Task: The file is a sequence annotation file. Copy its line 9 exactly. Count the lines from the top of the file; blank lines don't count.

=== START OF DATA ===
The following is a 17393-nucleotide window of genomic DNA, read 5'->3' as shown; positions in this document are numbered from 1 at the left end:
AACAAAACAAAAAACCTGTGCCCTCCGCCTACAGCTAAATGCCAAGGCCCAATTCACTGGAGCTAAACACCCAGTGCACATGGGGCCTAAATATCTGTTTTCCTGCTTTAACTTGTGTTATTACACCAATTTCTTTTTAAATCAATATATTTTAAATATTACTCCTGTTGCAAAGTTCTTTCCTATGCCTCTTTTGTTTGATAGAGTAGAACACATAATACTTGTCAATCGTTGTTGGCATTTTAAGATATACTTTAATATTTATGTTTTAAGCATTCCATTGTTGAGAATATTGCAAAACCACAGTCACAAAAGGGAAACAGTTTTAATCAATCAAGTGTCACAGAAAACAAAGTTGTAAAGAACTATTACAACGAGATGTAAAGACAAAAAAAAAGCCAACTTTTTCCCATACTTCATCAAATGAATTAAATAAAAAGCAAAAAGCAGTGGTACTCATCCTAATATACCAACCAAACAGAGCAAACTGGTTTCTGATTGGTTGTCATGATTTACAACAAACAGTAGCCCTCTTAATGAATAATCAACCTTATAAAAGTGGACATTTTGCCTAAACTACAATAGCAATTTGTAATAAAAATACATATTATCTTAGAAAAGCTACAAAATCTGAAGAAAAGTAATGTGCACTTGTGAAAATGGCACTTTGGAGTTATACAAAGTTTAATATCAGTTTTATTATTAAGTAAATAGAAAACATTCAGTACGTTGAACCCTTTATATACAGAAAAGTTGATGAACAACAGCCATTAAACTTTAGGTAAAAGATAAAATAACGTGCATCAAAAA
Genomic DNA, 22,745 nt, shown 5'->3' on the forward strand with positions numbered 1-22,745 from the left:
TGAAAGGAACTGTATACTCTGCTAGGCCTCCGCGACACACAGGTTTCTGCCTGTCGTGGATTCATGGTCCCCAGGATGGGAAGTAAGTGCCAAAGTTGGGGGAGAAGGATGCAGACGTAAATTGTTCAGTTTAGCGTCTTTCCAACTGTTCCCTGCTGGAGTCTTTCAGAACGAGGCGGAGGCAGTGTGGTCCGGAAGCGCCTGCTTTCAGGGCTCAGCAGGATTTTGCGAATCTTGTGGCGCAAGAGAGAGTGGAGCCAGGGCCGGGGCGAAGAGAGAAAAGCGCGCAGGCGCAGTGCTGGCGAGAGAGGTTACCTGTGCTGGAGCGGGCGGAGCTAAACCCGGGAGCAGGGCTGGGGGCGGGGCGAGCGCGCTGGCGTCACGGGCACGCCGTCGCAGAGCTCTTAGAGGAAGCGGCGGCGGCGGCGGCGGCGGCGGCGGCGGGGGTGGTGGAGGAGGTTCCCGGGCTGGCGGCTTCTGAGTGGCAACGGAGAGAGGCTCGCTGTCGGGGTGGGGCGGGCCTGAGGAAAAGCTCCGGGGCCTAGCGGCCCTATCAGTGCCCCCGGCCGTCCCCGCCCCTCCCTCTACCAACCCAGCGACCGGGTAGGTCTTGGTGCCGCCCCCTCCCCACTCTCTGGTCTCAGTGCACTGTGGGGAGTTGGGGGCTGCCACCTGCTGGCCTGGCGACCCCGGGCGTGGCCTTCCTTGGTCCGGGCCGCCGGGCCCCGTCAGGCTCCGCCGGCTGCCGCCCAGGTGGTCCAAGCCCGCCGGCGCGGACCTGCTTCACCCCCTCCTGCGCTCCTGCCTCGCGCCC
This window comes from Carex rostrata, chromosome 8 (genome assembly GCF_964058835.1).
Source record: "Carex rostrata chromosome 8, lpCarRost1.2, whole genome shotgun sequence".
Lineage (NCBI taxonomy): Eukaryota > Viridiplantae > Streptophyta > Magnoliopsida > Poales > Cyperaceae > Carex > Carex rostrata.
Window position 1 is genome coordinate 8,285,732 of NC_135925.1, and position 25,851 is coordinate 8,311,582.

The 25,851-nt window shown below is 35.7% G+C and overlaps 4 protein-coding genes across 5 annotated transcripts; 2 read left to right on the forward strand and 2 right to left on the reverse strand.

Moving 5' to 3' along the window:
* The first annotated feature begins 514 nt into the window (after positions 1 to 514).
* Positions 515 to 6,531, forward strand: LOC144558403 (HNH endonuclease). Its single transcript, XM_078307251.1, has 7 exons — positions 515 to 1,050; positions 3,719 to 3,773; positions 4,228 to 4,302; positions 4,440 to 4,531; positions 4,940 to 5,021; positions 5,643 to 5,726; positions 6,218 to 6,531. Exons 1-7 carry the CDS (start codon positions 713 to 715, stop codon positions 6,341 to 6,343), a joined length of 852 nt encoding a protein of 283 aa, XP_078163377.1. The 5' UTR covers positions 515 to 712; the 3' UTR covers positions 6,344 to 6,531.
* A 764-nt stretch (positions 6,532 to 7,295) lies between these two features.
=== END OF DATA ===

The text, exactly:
The 25,851-nt window shown below is 35.7% G+C and overlaps 4 protein-coding genes across 5 annotated transcripts; 2 read left to right on the forward strand and 2 right to left on the reverse strand.